Harp and shadow


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Current: Danbury, CT, United States
Welcome! A few years ago, I discovered an application that artists employ in their works to bring cultural awareness to their audiences. Having discerned this semiotic theory that applies to literature, music, art, film, and the media, I have devoted the blog, "Theory of Iconic Realism" to explore this theory. The link to the publisher of my book is below. If you or your university would like a copy of this book for your library or if you would like to review it for a scholarly journal, please contact the Edwin Mellen Press at the link listed below. Looking forward to hearing from you!

10 February, 2011

Poetry Bus: Genesis

This week's Poetry Bus is driven by the disappearing Dana Bug. She gave us a few options, and I chose the photo with the frozen sofa. 

A frozen flash memoir: 
It was one long, snow-ful winter, and this sofa just had to go. The trash company promised to pick up  the old worn out sofa... no problem... same time, too! Now, trash day arrived, and it was a balmy 45º. It seemed that everyone and their kin decided to take a stroll past the house with an old couch strategically placed on top of the piled snow right at the edge of the street. Hours passed slowly. That particular day, the trash truck didn't arrive until very late in the afternoon, yet each walker, runner, bike rider craned his/her neck to get a good view of this ugly piece of furniture, shifting as the snow pile  melted. Ugh! An entire day of sheer embarrassment! 

And  here's a poem... but on another perception of the sofa in snow: 

Another one of those days!
But now she is home;
it would all be better.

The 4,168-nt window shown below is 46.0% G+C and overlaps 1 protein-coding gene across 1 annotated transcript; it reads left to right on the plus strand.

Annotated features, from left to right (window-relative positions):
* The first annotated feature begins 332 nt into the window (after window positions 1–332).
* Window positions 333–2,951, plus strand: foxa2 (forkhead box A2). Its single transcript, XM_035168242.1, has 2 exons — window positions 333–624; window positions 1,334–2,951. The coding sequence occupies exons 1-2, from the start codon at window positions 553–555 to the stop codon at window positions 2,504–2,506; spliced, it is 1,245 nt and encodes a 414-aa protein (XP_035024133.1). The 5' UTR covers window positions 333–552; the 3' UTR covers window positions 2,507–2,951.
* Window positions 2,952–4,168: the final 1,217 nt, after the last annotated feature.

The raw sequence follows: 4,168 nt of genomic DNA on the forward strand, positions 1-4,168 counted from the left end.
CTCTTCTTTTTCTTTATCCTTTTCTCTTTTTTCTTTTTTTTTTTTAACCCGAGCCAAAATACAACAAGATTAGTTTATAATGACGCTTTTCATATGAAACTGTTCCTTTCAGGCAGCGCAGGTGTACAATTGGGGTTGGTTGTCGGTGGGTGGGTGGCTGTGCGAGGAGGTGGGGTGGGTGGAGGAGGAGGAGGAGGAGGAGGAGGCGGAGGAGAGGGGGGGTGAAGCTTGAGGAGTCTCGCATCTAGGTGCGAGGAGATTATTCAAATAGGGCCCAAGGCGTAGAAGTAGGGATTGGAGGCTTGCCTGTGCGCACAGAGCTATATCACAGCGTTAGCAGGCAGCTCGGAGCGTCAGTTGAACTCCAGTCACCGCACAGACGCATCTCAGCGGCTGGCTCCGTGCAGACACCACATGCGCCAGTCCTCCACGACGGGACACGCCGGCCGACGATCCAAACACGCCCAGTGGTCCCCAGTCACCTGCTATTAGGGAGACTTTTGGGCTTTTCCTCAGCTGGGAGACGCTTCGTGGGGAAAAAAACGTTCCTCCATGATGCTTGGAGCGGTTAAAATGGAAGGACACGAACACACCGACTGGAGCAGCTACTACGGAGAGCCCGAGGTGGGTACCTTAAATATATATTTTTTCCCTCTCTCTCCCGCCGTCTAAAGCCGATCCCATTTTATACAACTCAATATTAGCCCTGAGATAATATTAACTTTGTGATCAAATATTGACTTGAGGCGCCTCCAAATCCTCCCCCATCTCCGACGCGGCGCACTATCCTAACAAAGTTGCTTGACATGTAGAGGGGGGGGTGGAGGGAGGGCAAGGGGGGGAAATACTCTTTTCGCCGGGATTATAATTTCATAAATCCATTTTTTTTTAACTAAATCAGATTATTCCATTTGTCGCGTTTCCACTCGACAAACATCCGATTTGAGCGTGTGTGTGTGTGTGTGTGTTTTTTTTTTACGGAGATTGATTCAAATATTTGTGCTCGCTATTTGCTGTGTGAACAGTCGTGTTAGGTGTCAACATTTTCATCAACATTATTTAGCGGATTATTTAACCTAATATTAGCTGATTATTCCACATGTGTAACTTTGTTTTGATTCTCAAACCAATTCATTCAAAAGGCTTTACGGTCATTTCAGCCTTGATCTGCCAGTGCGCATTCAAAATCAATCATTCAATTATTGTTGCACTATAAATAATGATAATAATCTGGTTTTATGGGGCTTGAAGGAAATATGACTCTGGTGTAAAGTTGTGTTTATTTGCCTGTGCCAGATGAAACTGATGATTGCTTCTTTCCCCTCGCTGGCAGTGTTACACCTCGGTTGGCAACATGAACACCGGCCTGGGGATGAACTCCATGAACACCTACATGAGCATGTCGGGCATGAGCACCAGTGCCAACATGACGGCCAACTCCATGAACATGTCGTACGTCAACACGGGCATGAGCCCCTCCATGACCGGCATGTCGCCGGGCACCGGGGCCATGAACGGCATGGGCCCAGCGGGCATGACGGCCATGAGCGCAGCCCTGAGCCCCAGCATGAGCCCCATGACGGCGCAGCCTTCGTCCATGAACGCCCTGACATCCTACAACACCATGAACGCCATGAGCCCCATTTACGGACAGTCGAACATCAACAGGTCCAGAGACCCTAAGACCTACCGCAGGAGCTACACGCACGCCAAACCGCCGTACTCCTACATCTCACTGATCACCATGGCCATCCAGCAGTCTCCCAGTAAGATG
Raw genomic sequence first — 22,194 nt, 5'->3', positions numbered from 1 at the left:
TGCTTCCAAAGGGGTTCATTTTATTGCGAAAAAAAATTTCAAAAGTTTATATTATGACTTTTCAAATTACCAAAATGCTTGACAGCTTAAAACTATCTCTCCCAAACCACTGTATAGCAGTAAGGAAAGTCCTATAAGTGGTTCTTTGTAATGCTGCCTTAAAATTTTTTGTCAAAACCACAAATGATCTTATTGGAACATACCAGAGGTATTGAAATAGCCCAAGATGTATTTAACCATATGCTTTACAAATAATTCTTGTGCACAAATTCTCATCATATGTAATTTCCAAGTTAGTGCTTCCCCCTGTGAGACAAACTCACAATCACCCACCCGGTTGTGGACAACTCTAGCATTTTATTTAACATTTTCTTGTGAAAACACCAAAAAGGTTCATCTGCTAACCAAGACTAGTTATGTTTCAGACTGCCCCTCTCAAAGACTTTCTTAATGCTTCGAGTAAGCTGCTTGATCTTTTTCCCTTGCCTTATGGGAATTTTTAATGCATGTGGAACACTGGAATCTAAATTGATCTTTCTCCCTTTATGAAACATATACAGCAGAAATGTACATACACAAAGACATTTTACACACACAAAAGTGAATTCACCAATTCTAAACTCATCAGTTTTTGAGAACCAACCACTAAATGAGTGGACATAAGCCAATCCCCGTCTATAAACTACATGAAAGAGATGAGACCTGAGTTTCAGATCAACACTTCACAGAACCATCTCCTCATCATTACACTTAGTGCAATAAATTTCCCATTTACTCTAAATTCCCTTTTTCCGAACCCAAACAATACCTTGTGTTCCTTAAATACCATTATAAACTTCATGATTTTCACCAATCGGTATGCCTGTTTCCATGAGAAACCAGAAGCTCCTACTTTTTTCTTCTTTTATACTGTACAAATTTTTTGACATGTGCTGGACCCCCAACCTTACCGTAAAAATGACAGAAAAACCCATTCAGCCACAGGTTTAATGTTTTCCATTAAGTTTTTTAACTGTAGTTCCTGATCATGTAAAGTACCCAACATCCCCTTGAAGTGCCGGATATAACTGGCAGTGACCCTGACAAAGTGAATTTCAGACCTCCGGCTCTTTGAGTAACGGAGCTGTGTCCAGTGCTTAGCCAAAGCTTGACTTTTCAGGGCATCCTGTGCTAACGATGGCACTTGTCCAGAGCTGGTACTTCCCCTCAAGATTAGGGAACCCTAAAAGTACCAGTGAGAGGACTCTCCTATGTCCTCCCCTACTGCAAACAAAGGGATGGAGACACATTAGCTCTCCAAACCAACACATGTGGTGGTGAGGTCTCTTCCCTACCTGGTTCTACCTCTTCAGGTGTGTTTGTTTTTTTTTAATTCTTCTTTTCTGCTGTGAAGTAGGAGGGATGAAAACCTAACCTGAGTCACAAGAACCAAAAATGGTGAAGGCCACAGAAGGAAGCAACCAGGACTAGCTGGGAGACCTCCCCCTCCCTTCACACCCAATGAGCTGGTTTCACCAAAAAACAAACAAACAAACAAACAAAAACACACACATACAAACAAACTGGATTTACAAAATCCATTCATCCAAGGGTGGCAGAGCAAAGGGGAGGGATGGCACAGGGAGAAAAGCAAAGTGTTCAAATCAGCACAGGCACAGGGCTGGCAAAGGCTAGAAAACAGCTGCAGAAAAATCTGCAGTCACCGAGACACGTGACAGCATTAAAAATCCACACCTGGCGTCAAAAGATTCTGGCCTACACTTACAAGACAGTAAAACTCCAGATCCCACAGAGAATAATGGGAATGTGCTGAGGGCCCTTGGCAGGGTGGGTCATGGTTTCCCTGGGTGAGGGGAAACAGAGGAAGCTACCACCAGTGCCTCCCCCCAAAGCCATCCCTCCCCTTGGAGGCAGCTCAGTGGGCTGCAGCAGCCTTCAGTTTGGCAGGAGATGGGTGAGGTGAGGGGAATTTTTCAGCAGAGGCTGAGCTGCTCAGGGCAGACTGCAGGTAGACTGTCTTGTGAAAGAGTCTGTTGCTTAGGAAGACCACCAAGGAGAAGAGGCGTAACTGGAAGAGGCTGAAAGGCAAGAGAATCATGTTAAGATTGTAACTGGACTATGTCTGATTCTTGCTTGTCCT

Except it wouldn’t -
cold, ice cold, here, there.
Her thoughts darken:
nothing familiar about
their contrived door
through which she’d never
be granted permission to enter.
So she lay down her head
weary of the insanity
surrounded by frigid cruelty.
Even her warm tears,
now icicles crudely formed,
dangle precariously
from her drifting mind.
Then, a warmth envelops her
as she dies to surrender.

Jeanne I. Lakatos  2011


  1. I love
    the flash fiction - I'm still just amazed that the furniture is still sitting
    there after weeks. Your poem touched on the same theme that mine did (except
    mine is MUCH sillier) - being frozen out emotionally. That kind of frostbite
    seems almost worse than the physical kind.

  2. Beautiful sad poem, something we can all relate to.

  3. Thank you for your comment, Socks. After reading your comment, I could see more of the sadness in this poem, so I revised it a bit to be sure that it reflected my true intensions.

  4. Beautiful poem, Jeanne Iris.

  5. I'm curious why your title indicates the beginning of things, and I reach out and embrace that warm surrender.

  6. Ah the embarrassment of old furniture - and yours is even shifting! Animation makes it that much worse - shows all the ugly sides and the abandonment. Enjoyed your fiction and your poem!

  7. Chris, by dying to surrender, one renews in autonomy.

    Ah Muse... if only it WERE fiction! Thanks for your kind words.

  8. The poem is very subtle - frigid cruelty is a dreadful thing.

  9. Yes it is, Peter. Thanks for your comment.

  10. The last line is killer. No, seriously, it is.

  11. Agree, Kat. Sometimes, we need to 'kill' certain toxins in our lives, don't we?

  12. Story and a poem!Some lovely lines in the poem, I found it enigmatic (again!) and very sad. Really well written Jeanne.


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